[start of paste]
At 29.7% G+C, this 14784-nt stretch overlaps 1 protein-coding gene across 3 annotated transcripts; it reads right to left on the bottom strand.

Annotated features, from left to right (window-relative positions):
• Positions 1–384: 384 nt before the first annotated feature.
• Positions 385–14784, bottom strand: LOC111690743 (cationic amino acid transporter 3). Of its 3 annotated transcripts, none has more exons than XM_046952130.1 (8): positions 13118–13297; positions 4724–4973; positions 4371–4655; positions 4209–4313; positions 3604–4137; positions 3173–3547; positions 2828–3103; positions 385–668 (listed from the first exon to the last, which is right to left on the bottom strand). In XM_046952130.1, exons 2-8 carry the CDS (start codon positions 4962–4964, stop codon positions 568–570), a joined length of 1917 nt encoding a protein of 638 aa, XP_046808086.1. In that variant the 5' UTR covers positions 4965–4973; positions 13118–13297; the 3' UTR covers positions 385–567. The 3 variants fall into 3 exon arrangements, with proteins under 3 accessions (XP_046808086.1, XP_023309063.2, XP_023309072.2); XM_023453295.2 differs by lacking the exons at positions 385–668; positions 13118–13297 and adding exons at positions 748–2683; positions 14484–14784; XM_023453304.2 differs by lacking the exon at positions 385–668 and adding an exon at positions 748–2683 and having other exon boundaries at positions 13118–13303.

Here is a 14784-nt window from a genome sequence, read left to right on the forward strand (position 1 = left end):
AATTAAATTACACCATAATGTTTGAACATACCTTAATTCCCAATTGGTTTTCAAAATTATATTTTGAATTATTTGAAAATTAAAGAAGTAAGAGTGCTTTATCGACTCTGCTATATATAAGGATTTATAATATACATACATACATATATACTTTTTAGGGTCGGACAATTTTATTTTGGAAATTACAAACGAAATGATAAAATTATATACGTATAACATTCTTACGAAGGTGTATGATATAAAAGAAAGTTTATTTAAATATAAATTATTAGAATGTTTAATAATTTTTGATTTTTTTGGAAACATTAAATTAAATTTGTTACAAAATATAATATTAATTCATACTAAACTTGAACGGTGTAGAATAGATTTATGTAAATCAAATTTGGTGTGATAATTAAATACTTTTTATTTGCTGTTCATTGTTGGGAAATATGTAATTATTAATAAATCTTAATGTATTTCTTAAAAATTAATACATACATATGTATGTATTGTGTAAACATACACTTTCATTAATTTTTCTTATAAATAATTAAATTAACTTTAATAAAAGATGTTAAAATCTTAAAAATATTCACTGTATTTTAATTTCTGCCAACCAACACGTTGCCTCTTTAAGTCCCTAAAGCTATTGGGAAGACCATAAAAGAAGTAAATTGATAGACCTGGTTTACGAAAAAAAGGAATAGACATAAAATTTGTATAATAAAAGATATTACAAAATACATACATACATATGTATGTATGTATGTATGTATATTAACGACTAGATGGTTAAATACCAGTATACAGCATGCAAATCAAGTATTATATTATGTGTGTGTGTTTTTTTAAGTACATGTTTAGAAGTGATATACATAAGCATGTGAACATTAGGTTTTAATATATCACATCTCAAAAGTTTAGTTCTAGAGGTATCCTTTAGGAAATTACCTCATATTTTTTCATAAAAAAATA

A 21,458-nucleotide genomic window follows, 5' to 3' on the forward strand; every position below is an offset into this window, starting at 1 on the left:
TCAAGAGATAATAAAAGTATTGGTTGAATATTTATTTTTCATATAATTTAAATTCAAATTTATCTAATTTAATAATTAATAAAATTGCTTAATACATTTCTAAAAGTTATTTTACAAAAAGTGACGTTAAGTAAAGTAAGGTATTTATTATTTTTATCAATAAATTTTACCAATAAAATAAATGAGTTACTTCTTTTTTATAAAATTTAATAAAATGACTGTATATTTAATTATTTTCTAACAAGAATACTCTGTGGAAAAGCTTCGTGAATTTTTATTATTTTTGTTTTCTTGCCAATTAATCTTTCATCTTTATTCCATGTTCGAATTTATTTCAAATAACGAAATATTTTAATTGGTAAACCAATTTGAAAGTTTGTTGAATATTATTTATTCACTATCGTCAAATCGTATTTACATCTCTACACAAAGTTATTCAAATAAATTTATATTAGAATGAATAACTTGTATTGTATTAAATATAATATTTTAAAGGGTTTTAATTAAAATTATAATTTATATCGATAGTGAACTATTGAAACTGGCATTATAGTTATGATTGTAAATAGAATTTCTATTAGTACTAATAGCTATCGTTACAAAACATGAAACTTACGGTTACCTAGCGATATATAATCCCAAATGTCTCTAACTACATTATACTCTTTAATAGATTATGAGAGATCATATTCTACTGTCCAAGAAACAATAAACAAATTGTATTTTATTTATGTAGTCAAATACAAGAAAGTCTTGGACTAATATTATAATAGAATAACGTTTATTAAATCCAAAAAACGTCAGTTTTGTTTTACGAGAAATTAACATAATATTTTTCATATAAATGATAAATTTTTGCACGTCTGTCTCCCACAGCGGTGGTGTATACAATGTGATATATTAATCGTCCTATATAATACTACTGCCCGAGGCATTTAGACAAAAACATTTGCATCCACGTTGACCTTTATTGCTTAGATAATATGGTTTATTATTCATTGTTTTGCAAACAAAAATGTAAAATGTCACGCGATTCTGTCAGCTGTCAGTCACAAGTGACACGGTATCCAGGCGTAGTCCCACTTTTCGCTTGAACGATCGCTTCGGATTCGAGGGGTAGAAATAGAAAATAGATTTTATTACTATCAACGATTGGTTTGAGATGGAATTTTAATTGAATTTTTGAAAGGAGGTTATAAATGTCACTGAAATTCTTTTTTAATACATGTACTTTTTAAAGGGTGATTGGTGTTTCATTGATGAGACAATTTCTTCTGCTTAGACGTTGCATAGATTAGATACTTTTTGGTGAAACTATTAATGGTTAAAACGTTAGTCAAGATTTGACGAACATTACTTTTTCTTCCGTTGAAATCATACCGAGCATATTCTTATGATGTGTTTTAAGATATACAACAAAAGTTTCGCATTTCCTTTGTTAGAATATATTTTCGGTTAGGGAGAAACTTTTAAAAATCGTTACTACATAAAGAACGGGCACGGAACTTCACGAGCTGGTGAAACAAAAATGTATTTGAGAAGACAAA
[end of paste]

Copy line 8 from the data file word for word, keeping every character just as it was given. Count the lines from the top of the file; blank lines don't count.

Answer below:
TCAAGAGATAATAAAAGTATTGGTTGAATATTTATTTTTCATATAATTTAAATTCAAATTTATCTAATTTAATAATTAATAAAATTGCTTAATACATTTCTAAAAGTTATTTTACAAAAAGTGACGTTAAGTAAAGTAAGGTATTTATTATTTTTATCAATAAATTTTACCAATAAAATAAATGAGTTACTTCTTTTTTATAAAATTTAATAAAATGACTGTATATTTAATTATTTTCTAACAAGAATACTCTGTGGAAAAGCTTCGTGAATTTTTATTATTTTTGTTTTCTTGCCAATTAATCTTTCATCTTTATTCCATGTTCGAATTTATTTCAAATAACGAAATATTTTAATTGGTAAACCAATTTGAAAGTTTGTTGAATATTATTTATTCACTATCGTCAAATCGTATTTACATCTCTACACAAAGTTATTCAAATAAATTTATATTAGAATGAATAACTTGTATTGTATTAAATATAATATTTTAAAGGGTTTTAATTAAAATTATAATTTATATCGATAGTGAACTATTGAAACTGGCATTATAGTTATGATTGTAAATAGAATTTCTATTAGTACTAATAGCTATCGTTACAAAACATGAAACTTACGGTTACCTAGCGATATATAATCCCAAATGTCTCTAACTACATTATACTCTTTAATAGATTATGAGAGATCATATTCTACTGTCCAAGAAACAATAAACAAATTGTATTTTATTTATGTAGTCAAATACAAGAAAGTCTTGGACTAATATTATAATAGAATAACGTTTATTAAATCCAAAAAACGTCAGTTTTGTTTTACGAGAAATTAACATAATATTTTTCATATAAATGATAAATTTTTGCACGTCTGTCTCCCACAGCGGTGGTGTATACAATGTGATATATTAATCGTCCTATATAATACTACTGCCCGAGGCATTTAGACAAAAACATTTGCATCCACGTTGACCTTTATTGCTTAGATAATATGGTTTATTATTCATTGTTTTGCAAACAAAAATGTAAAATGTCACGCGATTCTGTCAGCTGTCAGTCACAAGTGACACGGTATCCAGGCGTAGTCCCACTTTTCGCTTGAACGATCGCTTCGGATTCGAGGGGTAGAAATAGAAAATAGATTTTATTACTATCAACGATTGGTTTGAGATGGAATTTTAATTGAATTTTTGAAAGGAGGTTATAAATGTCACTGAAATTCTTTTTTAATACATGTACTTTTTAAAGGGTGATTGGTGTTTCATTGATGAGACAATTTCTTCTGCTTAGACGTTGCATAGATTAGATACTTTTTGGTGAAACTATTAATGGTTAAAACGTTAGTCAAGATTTGACGAACATTACTTTTTCTTCCGTTGAAATCATACCGAGCATATTCTTATGATGTGTTTTAAGATATACAACAAAAGTTTCGCATTTCCTTTGTTAGAATATATTTTCGGTTAGGGAGAAACTTTTAAAAATCGTTACTACATAAAGAACGGGCACGGAACTTCACGAGCTGGTGAAACAAAAATGTATTTGAGAAGACAAA